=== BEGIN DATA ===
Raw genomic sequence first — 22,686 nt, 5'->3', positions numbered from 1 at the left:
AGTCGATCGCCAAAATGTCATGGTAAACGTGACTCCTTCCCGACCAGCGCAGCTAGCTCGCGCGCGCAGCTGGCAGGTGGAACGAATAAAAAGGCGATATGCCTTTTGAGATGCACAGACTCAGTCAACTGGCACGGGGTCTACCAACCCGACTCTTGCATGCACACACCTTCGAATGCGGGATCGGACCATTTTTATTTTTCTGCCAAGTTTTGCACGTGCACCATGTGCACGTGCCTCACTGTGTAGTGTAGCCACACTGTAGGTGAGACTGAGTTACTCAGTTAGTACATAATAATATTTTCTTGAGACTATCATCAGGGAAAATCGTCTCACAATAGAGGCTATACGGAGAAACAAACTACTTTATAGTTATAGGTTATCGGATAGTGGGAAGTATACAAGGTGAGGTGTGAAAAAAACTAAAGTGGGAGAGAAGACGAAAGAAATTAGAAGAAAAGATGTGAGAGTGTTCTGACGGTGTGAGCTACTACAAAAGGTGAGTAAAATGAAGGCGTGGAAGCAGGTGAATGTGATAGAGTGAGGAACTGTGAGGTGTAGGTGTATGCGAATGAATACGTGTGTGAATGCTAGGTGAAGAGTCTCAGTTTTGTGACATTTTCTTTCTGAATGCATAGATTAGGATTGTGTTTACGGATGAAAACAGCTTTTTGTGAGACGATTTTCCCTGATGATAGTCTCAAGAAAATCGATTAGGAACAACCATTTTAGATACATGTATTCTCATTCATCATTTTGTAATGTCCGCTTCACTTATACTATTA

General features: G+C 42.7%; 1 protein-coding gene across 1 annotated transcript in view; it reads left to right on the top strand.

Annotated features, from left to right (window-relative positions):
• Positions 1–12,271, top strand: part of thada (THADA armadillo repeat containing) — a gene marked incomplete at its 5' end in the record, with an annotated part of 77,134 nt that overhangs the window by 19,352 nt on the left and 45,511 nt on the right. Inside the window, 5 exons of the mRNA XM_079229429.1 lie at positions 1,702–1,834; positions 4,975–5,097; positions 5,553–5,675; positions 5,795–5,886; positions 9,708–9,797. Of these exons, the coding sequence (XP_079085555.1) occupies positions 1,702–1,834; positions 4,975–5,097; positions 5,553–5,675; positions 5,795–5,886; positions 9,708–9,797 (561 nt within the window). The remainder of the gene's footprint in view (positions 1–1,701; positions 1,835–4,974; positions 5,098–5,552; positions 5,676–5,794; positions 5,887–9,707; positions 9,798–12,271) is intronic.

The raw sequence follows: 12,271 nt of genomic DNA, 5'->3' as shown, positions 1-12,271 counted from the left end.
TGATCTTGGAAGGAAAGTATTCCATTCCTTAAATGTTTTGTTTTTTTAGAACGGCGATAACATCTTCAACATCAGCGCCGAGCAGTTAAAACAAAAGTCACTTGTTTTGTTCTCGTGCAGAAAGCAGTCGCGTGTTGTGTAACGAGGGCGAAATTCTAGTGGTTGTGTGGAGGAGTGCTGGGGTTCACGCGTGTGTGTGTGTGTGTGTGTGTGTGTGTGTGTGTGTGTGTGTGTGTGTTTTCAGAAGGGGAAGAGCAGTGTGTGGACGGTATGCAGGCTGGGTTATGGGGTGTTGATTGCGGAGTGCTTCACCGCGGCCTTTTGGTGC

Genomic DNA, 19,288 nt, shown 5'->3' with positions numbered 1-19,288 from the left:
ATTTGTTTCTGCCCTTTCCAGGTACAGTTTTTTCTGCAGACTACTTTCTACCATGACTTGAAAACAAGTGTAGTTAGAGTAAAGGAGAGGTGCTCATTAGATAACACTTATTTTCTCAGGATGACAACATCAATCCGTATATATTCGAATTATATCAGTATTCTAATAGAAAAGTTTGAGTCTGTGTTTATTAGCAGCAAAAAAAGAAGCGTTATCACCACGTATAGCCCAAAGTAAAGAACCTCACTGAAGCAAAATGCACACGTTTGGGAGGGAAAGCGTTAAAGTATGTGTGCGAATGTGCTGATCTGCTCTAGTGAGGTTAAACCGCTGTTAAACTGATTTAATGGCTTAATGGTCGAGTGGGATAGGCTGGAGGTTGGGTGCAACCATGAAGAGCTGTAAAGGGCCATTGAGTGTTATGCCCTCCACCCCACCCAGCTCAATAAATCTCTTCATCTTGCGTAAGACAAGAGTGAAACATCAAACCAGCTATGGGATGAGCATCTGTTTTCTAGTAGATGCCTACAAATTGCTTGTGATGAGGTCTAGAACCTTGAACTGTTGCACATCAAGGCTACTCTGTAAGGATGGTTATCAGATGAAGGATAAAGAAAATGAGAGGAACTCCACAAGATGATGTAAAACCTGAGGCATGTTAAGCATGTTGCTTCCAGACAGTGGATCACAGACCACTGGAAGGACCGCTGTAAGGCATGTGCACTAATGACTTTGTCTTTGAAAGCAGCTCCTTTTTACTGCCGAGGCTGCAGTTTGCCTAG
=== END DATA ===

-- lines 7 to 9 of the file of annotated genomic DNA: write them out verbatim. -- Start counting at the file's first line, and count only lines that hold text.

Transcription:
TGATCTTGGAAGGAAAGTATTCCATTCCTTAAATGTTTTGTTTTTTTAGAACGGCGATAACATCTTCAACATCAGCGCCGAGCAGTTAAAACAAAAGTCACTTGTTTTGTTCTCGTGCAGAAAGCAGTCGCGTGTTGTGTAACGAGGGCGAAATTCTAGTGGTTGTGTGGAGGAGTGCTGGGGTTCACGCGTGTGTGTGTGTGTGTGTGTGTGTGTGTGTGTGTGTGTGTGTGTGTGTTTTCAGAAGGGGAAGAGCAGTGTGTGGACGGTATGCAGGCTGGGTTATGGGGTGTTGATTGCGGAGTGCTTCACCGCGGCCTTTTGGTGC

Genomic DNA, 19,288 nt, shown 5'->3' with positions numbered 1-19,288 from the left:
ATTTGTTTCTGCCCTTTCCAGGTACAGTTTTTTCTGCAGACTACTTTCTACCATGACTTGAAAACAAGTGTAGTTAGAGTAAAGGAGAGGTGCTCATTAGATAACACTTATTTTCTCAGGATGACAACATCAATCCGTATATATTCGAATTATATCAGTATTCTAATAGAAAAGTTTGAGTCTGTGTTTATTAGCAGCAAAAAAAGAAGCGTTATCACCACGTATAGCCCAAAGTAAAGAACCTCACTGAAGCAAAATGCACACGTTTGGGAGGGAAAGCGTTAAAGTATGTGTGCGAATGTGCTGATCTGCTCTAGTGAGGTTAAACCGCTGTTAAACTGATTTAATGGCTTAATGGTCGAGTGGGATAGGCTGGAGGTTGGGTGCAACCATGAAGAGCTGTAAAGGGCCATTGAGTGTTATGCCCTCCACCCCACCCAGCTCAATAAATCTCTTCATCTTGCGTAAGACAAGAGTGAAACATCAAACCAGCTATGGGATGAGCATCTGTTTTCTAGTAGATGCCTACAAATTGCTTGTGATGAGGTCTAGAACCTTGAACTGTTGCACATCAAGGCTACTCTGTAAGGATGGTTATCAGATGAAGGATAAAGAAAATGAGAGGAACTCCACAAGATGATGTAAAACCTGAGGCATGTTAAGCATGTTGCTTCCAGACAGTGGATCACAGACCACTGGAAGGACCGCTGTAAGGCATGTGCACTAATGACTTTGTCTTTGAAAGCAGCTCCTTTTTACTGCCGAGGCTGCAGTTTGCCTAG